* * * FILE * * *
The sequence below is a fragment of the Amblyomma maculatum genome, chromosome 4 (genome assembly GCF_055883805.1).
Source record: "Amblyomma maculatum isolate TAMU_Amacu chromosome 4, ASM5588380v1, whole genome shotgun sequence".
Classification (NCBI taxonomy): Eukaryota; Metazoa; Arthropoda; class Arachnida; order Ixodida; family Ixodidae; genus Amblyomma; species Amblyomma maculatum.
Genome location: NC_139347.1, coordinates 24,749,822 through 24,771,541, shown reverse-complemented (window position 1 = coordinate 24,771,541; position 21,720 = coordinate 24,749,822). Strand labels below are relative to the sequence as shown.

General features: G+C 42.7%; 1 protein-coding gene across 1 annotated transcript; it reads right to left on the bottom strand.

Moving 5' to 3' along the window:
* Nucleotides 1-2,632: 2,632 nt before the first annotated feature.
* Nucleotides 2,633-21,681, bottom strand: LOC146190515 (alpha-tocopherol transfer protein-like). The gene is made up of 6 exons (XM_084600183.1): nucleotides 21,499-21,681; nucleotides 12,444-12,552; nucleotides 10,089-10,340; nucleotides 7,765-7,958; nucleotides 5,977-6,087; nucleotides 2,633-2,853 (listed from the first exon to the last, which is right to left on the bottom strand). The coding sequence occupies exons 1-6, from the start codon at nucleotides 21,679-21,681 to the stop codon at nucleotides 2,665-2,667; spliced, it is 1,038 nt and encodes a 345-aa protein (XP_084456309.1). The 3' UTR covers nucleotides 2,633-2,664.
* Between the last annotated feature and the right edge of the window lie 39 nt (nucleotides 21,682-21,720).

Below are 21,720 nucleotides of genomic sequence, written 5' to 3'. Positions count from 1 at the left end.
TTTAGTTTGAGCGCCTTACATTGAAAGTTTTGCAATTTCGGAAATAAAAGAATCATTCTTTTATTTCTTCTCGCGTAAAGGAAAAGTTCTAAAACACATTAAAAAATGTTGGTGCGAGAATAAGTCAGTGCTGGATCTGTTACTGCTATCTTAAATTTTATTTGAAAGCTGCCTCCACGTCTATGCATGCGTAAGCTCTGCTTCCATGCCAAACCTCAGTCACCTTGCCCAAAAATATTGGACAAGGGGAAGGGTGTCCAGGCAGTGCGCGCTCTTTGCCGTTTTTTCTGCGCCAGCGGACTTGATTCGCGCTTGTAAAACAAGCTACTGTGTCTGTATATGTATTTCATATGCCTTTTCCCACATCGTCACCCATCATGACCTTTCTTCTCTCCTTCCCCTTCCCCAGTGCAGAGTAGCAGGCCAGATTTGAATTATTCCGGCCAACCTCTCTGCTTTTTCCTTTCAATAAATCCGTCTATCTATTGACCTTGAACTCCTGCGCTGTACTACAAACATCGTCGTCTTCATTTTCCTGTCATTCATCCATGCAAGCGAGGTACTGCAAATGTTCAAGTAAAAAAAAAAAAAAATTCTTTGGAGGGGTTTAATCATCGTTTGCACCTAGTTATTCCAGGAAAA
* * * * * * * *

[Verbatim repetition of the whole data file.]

The sequence below is a fragment of the Amblyomma maculatum genome, chromosome 4 (genome assembly GCF_055883805.1).
Source record: "Amblyomma maculatum isolate TAMU_Amacu chromosome 4, ASM5588380v1, whole genome shotgun sequence".
Classification (NCBI taxonomy): Eukaryota; Metazoa; Arthropoda; class Arachnida; order Ixodida; family Ixodidae; genus Amblyomma; species Amblyomma maculatum.
Genome location: NC_139347.1, coordinates 24,749,822 through 24,771,541, shown reverse-complemented (window position 1 = coordinate 24,771,541; position 21,720 = coordinate 24,749,822). Strand labels below are relative to the sequence as shown.

General features: G+C 42.7%; 1 protein-coding gene across 1 annotated transcript; it reads right to left on the bottom strand.

Moving 5' to 3' along the window:
* Nucleotides 1-2,632: 2,632 nt before the first annotated feature.
* Nucleotides 2,633-21,681, bottom strand: LOC146190515 (alpha-tocopherol transfer protein-like). The gene is made up of 6 exons (XM_084600183.1): nucleotides 21,499-21,681; nucleotides 12,444-12,552; nucleotides 10,089-10,340; nucleotides 7,765-7,958; nucleotides 5,977-6,087; nucleotides 2,633-2,853 (listed from the first exon to the last, which is right to left on the bottom strand). The coding sequence occupies exons 1-6, from the start codon at nucleotides 21,679-21,681 to the stop codon at nucleotides 2,665-2,667; spliced, it is 1,038 nt and encodes a 345-aa protein (XP_084456309.1). The 3' UTR covers nucleotides 2,633-2,664.
* Between the last annotated feature and the right edge of the window lie 39 nt (nucleotides 21,682-21,720).

Below are 21,720 nucleotides of genomic sequence, written 5' to 3'. Positions count from 1 at the left end.
TTTAGTTTGAGCGCCTTACATTGAAAGTTTTGCAATTTCGGAAATAAAAGAATCATTCTTTTATTTCTTCTCGCGTAAAGGAAAAGTTCTAAAACACATTAAAAAATGTTGGTGCGAGAATAAGTCAGTGCTGGATCTGTTACTGCTATCTTAAATTTTATTTGAAAGCTGCCTCCACGTCTATGCATGCGTAAGCTCTGCTTCCATGCCAAACCTCAGTCACCTTGCCCAAAAATATTGGACAAGGGGAAGGGTGTCCAGGCAGTGCGCGCTCTTTGCCGTTTTTTCTGCGCCAGCGGACTTGATTCGCGCTTGTAAAACAAGCTACTGTGTCTGTATATGTATTTCATATGCCTTTTCCCACATCGTCACCCATCATGACCTTTCTTCTCTCCTTCCCCTTCCCCAGTGCAGAGTAGCAGGCCAGATTTGAATTATTCCGGCCAACCTCTCTGCTTTTTCCTTTCAATAAATCCGTCTATCTATTGACCTTGAACTCCTGCGCTGTACTACAAACATCGTCGTCTTCATTTTCCTGTCATTCATCCATGCAAGCGAGGTACTGCAAATGTTCAAGTAAAAAAAAAAAAAAATTCTTTGGAGGGGTTTAATCATCGTTTGCACCTAGTTATTCCAGGAAAA